There is reportedly "no chance" the New York Knicks move Anthony before the Feb. 20 trade deadline, according to Yahoo! Sports' Marc J. Spears, suggesting the team is intent on salvaging what's left of this season.
Fusing hope into a largely hopeless campaign won't happen if the Knicks aren't prepared to make changes. What's happening now isn't working. Adjustments and alterations must be made.
Worthwhile changes are only possible, though, if the Knicks have something, someone other teams want. And if they aren't open to dealing Anthony, they have no one to anchor a trade package worth anything substantial.
Well, almost no one.
Not-So-Melodramatic Trade Offers
Trying to trade Anthony isn't as simple as it seems.
Moving Anthony is something the Knicks absolutely must explore, but it's unrealistic to expect them to actually deal him, and not just because owner James Dolan is averse to admitting when he's wrong or that he has no idea how to run an NBA organization.
Of all the things we know about Anthony, three are for certain:
- He likes to score.
- His headband isn't purely decorative; it's used to show how often he's whacked across the head.
- Free agency is something he's looking forward to.
That last one is especially important. With Anthony preparing to hit the open market this summer, he must be looked at as an expiring contract. There's no guarantee he re-signs with the team he's traded to, unless he actually guarantees it beforehand.
Which he won't.
"I want to be a free agent," Anthony told the New York Observer's Rafi Kohan in October. "I think everybody in the NBA dreams to be a free agent at least one time in their career."
Want of that freedom impacts his trade value. Teams won't offer packages meeting all of New York's needs—cap relief, draft picks and promising prospects—if Anthony is a flight risk. Futures aren't mortgaged for potential rentals.
Asset cupboards also aren't pillaged for players who can be signed outright. Those with cap space won't be lining up to pry Anthony out of New York at expense of their current rosters when he could become available this summer.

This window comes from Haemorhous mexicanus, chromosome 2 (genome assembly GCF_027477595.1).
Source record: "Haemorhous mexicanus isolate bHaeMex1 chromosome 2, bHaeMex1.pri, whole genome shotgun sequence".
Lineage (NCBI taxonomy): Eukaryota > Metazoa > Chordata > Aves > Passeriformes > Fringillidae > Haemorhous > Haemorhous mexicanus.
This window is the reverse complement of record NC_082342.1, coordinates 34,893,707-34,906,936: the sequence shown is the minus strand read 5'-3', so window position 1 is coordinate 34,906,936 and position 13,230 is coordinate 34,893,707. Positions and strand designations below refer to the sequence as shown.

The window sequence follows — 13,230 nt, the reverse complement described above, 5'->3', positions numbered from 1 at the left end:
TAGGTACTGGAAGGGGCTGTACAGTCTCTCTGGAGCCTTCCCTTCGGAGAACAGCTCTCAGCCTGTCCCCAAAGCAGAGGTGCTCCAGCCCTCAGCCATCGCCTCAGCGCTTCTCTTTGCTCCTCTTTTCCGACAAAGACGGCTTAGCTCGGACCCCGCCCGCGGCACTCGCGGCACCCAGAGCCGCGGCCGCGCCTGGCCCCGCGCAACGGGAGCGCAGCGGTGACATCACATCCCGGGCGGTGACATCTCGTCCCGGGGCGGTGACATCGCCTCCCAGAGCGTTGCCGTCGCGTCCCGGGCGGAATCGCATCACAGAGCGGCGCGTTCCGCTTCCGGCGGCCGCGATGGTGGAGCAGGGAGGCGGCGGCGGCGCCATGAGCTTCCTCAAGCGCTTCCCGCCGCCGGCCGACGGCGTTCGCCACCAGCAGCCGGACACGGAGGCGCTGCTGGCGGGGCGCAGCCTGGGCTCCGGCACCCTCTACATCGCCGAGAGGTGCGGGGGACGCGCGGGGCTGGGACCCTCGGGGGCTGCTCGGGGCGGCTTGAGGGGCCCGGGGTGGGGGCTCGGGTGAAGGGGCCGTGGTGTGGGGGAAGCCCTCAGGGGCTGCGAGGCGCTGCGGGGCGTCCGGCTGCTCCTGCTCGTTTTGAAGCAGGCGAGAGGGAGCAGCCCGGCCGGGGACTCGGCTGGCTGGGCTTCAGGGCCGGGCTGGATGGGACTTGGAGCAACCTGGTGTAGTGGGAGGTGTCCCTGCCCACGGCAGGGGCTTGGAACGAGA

Mock the Knicks maintaining there's "no chance" they trade Anthony if you must, but aside from Dolan's oft-misplaced sense of loyalty, there's value in holding onto him. While he could leave, the Knicks must ask themselves whether they prefer an unimpressive return on his departure or the chance to retain their top-10 superstar.
Put in that context, it makes more sense for the Knicks to keep Anthony rather than deal him in a trade that barely improves existing conditions.
Chandler's Outside Value
Tradeable assets aren't luxuries the Knicks have.
Like most of New York's roster, Shumpert's trade value is dwindling. He's averaging seven points on 38.1 percent shooting, proving liable to disappear for quarters, games and weeks at a time. Much of his explosion is gone following last year's ACL recovery as well.
Tim Hardaway Jr. could easily draw interest as a more athletic, self-sufficient, shorter and versatile version of a three-point specialist. He's essentially replaced Steve Novak's long-range touch without the absence of other offensive tools.
But Hardaway, like Shumpert, is on a rookie-scale contract. Modest salaries prevent rookie deals from being flipped for established impact players. They're best used as complementary buffers, mated with proven and more expensive pacts.
That's something the Knicks aren't short on—expensive contracts.
From Amar'e Stoudemire to Andrea Bargnani to J.R. Smith, they have salaries that can be used to acquire legitimate quality players. Problem is, their current money isn't vested in quality players.
Offering STAT, Bargs or Smith in any deal that isn't accompanied with the headline "Knicks Targeting Gerald Wallace," or another bad contract of similar ilk, is laughable. Any trade involving either of those three will consist of the Knicks taking back equal-to-worse deals.
That brings us to Chandler, the former Defensive Player of the Year who, while owed $14.6 million next season, still holds value outside the Knicks organization.